Cost efficiency should be obtained using alternative solutions rather than reducing team sizes or cutting corners. I strongly believe that PMSCs will become more focused on servicing certain types of vessels or flag states to ensure that they will be applicable to all the regulations in one segment or in one (group of) flag-state(s) to help them keep the costs for standardization under control.

 

I have spoken to many of the CEO’s from different PMSC-s and all support the fact that the regulations are being tightened daily, which helps to sort the serious companies from the start-ups. That is even if the prices are constantly pushed down by the industry and heavy competition within it. 

 

Shipping companies should always have a close look at the full scope of the offer for maritime security services, rather than only comparing the price tag at the end. But why is that so important? 

First of all, open-minded communication between the PMSC and shipping company should be established from day one. In some cases, it makes more sense to keep the security team on-board rather than disembarking and re-embarking it within the next few days. Taking this into consideration, then both, PMSC and client must be sure that the firearms and guards are allowed in the port of call. The initial information on this should arrive from the provider and must be double-checked by the client.

The goal behind this would be to achieve a win-win situation, where the security company does not have to cover additional third party costs and therefore can supply the services at a better rate.

In some cases (such as the Gulf of Aden, surrounding ports near Sri Lanka, and so on), the shipping company can save up to 10-30% if the voyage will be combined as one continuous voyage instead of two separate ones. In this case, we’re talking only about the direct costs, which relate to the PMSC, meaning indirect costs would drop, too.


The use of floating decks and their benefits

Although the use of floating armouries and their legal aspects are a mayor question for both PMSCs and shipping companies, it’s still clear that these will help save both time and money. The best example, of course, is Oman’s Muscat port vs Fujairah floating armouries. Using a floating armoury instead of the port avoids the rerouting of the ship, saves fuel, time and money. That means that if there’s a difference of a few thousand dollars or even more, it might be cheaper to hire a PMSC starting from Fujairah and pay it for the extra time, rather than absorbing the indirect costs that involve with embarking at the port.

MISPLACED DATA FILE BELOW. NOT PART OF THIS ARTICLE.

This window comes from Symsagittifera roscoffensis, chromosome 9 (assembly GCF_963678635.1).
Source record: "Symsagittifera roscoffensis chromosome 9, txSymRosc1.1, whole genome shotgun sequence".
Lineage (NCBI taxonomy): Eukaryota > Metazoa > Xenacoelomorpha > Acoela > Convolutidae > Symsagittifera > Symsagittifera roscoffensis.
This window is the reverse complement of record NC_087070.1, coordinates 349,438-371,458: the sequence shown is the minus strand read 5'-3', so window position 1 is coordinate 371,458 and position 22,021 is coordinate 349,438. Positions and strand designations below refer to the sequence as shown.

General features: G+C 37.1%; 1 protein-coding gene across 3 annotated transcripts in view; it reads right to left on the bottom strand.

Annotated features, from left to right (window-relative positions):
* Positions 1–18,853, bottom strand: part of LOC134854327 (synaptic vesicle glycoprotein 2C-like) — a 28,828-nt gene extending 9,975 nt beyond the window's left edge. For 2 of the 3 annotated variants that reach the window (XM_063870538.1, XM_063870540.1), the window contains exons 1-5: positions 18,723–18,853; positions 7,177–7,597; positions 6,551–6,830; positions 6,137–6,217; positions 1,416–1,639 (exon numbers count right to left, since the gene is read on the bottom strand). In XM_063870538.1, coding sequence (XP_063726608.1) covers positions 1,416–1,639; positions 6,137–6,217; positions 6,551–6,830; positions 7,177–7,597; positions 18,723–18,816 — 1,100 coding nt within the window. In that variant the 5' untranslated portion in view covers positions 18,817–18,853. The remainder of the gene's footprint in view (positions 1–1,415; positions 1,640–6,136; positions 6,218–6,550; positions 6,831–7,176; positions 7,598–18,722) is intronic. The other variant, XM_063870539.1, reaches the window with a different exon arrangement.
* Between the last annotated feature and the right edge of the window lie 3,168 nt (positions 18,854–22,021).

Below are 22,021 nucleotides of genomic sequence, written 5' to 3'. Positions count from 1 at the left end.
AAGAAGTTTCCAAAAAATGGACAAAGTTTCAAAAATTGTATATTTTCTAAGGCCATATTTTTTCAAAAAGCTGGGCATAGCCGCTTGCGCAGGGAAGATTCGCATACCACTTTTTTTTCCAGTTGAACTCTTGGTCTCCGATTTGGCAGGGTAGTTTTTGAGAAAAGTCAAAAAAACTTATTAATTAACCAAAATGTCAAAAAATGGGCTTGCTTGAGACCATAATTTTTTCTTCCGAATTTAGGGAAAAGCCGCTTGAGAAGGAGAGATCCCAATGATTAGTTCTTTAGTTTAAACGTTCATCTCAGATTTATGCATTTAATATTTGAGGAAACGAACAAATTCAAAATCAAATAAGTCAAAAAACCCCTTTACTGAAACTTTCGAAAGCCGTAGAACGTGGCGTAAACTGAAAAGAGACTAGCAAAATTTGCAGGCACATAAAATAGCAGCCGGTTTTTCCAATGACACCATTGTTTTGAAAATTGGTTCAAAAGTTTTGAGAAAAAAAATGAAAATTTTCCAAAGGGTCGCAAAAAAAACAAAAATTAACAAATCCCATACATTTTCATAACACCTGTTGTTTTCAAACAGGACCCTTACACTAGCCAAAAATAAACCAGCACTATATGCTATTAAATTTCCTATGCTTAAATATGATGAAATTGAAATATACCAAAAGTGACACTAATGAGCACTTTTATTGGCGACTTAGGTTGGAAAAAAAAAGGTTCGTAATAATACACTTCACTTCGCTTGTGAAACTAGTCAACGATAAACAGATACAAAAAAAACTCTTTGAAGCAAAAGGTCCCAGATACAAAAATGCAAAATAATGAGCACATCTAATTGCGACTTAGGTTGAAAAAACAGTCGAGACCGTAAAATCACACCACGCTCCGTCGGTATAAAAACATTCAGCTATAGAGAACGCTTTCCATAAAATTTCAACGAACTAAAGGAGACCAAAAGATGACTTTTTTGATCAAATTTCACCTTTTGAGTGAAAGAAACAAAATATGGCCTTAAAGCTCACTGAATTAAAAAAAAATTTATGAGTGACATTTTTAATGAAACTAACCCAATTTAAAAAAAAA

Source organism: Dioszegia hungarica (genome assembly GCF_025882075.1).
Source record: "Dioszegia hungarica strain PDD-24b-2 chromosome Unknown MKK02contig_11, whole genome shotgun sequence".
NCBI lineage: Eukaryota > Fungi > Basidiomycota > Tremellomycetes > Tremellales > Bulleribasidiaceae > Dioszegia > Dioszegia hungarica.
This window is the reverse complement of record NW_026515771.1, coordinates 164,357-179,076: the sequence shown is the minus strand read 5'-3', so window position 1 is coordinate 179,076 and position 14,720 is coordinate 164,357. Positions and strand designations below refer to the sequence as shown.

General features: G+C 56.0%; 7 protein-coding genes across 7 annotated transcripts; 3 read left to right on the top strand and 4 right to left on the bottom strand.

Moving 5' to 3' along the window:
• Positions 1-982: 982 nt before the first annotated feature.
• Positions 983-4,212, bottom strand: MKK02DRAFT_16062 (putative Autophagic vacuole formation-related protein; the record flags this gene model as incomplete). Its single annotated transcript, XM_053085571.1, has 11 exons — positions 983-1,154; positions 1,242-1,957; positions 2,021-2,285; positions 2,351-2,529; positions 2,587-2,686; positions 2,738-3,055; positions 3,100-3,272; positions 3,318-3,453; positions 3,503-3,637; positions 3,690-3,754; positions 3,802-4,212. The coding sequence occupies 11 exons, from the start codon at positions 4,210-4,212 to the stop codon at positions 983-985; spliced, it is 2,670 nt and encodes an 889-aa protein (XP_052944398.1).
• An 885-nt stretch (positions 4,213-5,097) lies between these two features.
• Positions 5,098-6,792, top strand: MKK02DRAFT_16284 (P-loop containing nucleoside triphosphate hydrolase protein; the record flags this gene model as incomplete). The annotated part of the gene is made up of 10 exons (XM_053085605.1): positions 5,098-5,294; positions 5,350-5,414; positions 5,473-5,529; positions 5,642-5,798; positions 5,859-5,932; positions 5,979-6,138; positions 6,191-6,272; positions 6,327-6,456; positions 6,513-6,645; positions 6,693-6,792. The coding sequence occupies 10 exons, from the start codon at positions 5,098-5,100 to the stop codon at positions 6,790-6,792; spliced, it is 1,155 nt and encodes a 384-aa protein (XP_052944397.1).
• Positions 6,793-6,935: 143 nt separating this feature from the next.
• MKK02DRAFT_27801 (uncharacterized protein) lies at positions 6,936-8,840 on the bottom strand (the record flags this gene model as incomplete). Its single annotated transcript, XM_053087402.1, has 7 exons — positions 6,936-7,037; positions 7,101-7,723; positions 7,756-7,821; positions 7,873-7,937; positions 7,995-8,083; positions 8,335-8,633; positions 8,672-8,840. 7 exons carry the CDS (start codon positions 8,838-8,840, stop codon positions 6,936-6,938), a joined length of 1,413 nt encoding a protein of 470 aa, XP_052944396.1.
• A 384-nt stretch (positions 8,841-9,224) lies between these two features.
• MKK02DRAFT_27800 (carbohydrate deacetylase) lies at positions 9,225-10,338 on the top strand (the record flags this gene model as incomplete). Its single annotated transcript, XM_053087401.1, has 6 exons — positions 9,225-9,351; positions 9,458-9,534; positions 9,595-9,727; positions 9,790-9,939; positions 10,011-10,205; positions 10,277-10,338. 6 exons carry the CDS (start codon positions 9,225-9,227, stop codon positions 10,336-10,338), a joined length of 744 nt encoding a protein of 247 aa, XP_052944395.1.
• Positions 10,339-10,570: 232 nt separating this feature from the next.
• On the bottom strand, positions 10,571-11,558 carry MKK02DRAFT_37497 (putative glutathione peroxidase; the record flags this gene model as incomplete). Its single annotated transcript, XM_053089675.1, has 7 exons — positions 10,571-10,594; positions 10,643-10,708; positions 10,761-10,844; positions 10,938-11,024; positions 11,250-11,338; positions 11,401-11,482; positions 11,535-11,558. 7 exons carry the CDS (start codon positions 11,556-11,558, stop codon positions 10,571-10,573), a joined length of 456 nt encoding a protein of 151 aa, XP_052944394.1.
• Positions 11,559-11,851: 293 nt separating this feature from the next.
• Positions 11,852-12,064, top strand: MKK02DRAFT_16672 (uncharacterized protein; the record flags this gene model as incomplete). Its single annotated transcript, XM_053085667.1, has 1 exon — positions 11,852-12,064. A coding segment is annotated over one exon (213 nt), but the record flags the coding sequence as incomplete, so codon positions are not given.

The second advantage of floating armouries is the fact that there are neither government regulations nor port dues, which usually add costs on top of the PMSC’s quotation. 

Comparing the same aspects in the Red Sea, the advantages of floating armouries are pretty much the same, with one addition: it also saves time for PMSCs, which, in turn, reduces time spent on the vessel – which, of course, reduces the costs.

Taking all this into account, it’s easy to see that the companies that would use the designated ports as embarking/disembarking hubs cannot compete with the companies that would use floating decks. This pushes the PMSCs towards using only the floating decks. However, listing all the actual pros and cons of floating armouries would require an entirely separate article.

 

Changes in payment terms: it’s a 
buyers’ market

The time when security companies were paid upfront are pretty much over. Nowadays, clients are demanding payment terms of 30 to 60 days and counted from the date when the invoice is being issued. This means that shipping companies are looking for a strong financial partner or substantial equity to do business with. This all can be achieved with an open-minded communication between the client and the supplier. As of today, ESC Global Security has achieved the same with many of our clients. 

These measures will help to ensure that the co-operation between shipping company and supplier will remain strong as it will help avoid the constant pressure on paying the invoices on the date of disembarking or, as mentioned, up front. This ensures that both parties can concentrate on their usual day-to-day activities.